In the past week I’ve gone through a few of them, so I hope this post will be a useful guide to those wanting to buy one in the future.

First up, is the iCarPlay Portable by Monster (AED 240; released a couple of months ago). Naturally, I opted for this one because I really liked the older model from these guys, and also because there are no wires and nothing to plug in! The sound quality wasn’t as good as the old one, but the deal breaker was that I had to remove my bumper so it can plug in and work- if you have a case or bumper around your iPhone 4 (who doesn’t?) then it’s not going to fit properly, and I wasn’t not going to keep removing the bumper every time due to poor product design! 

Second in line was the iKit’s Autocon FM transmitter (AED 229; released in December 2010). This one wasn’t wireless, but it looked really cool- touchscreen controls, hands-free phone option and it plugs in from the headphone jack in the iPhone rather than the bottom which I found more convenient. Sadly, either the one I bought was defected or the quality of it is really bad; the DC connector didn’t work so I bought a Belkin USB charger and connected the transmitter through that. I ended up with a near-deafening screech when the frequencies on the transmitter and radio were the same. I looked this product up later, and apart from a couple of press releases I couldn’t find much else about it, including their website. I tried contacting them on Twitter and Facebook about this, but got no response. So yea, I don’t recommend this one.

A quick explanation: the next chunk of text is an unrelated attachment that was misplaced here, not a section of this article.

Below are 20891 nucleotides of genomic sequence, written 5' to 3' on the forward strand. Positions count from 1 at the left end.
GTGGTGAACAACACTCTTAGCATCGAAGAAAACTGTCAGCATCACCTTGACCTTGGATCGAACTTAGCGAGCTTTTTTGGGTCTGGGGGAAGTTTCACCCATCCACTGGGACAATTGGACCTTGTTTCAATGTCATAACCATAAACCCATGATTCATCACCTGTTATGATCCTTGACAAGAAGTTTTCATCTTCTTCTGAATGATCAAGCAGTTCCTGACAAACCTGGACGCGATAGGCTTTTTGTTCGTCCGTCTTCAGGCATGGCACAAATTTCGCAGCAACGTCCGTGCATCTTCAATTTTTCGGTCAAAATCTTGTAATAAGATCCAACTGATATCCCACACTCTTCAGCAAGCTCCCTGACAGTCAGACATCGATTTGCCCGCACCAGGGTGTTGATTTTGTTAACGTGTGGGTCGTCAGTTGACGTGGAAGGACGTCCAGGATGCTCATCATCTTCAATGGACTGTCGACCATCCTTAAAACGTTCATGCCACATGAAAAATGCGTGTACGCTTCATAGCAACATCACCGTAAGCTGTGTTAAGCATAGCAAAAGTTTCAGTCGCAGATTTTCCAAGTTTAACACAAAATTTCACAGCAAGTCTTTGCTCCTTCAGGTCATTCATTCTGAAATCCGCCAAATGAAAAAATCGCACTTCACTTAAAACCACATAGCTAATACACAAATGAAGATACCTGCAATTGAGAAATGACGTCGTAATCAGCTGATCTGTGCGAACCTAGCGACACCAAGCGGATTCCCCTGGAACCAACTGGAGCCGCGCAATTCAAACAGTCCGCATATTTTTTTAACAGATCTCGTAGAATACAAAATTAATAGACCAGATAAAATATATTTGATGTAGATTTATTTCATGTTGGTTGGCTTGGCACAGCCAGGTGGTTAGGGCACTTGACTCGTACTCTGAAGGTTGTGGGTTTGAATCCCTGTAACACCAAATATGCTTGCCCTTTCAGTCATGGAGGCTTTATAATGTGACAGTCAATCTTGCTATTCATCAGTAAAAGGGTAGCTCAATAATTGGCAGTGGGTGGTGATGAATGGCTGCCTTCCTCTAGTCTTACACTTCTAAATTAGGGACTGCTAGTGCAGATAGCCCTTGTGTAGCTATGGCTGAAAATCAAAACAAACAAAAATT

Another one I considered was Belkin’s TuneBase FM (there’s TuneBase Direct for those with AUX input jacks)- they had a really nice one with a stand for the phone and all the other featured mentioned above, but unfortunately the place of the cigarette lighter in my car is just behind the handbreak so it won’t work in my car.

The last one was today’s buy from Griffin- the iTrip PLAY. Priced at AED 285, it’s the most expensive of the lot, but I am very happy with it so far. This one is wireless like Monster’s but it plugs in nicely with the bumper on; the sound quality is really good and it has an iPhone app, which can auto-scan and set channel presets (easier than dealing with the little device itself). It also has a mini-usb port at the bottom which will come in handy for charging my iPhone (good thing I bought that Belkin USB charger after all!). You can get both the iTrip and the Belkin USB charger from iStyle stores in the UAE.

The best thing of all is that I don’t have to listen to all 3 songs on the radio anymore! So worth the trouble.